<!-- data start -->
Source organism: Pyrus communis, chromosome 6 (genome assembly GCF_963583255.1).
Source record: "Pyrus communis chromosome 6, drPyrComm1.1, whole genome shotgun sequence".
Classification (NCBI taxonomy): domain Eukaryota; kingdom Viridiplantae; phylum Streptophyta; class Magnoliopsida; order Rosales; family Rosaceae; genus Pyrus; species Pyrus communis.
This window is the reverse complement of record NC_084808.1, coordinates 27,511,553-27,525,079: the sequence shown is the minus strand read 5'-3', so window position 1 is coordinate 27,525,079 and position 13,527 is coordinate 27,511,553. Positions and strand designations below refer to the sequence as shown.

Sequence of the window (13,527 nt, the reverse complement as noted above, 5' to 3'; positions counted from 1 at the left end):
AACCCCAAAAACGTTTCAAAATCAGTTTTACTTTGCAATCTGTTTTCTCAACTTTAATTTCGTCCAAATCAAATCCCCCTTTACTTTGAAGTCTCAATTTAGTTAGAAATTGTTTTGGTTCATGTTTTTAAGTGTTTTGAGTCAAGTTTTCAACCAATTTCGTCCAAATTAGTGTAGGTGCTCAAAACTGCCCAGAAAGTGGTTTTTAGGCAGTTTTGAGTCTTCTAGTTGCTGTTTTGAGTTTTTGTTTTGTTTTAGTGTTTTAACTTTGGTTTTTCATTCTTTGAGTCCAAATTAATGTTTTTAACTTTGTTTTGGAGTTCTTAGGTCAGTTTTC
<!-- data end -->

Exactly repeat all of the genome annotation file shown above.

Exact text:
Source organism: Pyrus communis, chromosome 6 (genome assembly GCF_963583255.1).
Source record: "Pyrus communis chromosome 6, drPyrComm1.1, whole genome shotgun sequence".
Classification (NCBI taxonomy): domain Eukaryota; kingdom Viridiplantae; phylum Streptophyta; class Magnoliopsida; order Rosales; family Rosaceae; genus Pyrus; species Pyrus communis.
This window is the reverse complement of record NC_084808.1, coordinates 27,511,553-27,525,079: the sequence shown is the minus strand read 5'-3', so window position 1 is coordinate 27,525,079 and position 13,527 is coordinate 27,511,553. Positions and strand designations below refer to the sequence as shown.

Sequence of the window (13,527 nt, the reverse complement as noted above, 5' to 3'; positions counted from 1 at the left end):
AACCCCAAAAACGTTTCAAAATCAGTTTTACTTTGCAATCTGTTTTCTCAACTTTAATTTCGTCCAAATCAAATCCCCCTTTACTTTGAAGTCTCAATTTAGTTAGAAATTGTTTTGGTTCATGTTTTTAAGTGTTTTGAGTCAAGTTTTCAACCAATTTCGTCCAAATTAGTGTAGGTGCTCAAAACTGCCCAGAAAGTGGTTTTTAGGCAGTTTTGAGTCTTCTAGTTGCTGTTTTGAGTTTTTGTTTTGTTTTAGTGTTTTAACTTTGGTTTTTCATTCTTTGAGTCCAAATTAATGTTTTTAACTTTGTTTTGGAGTTCTTAGGTCAGTTTTC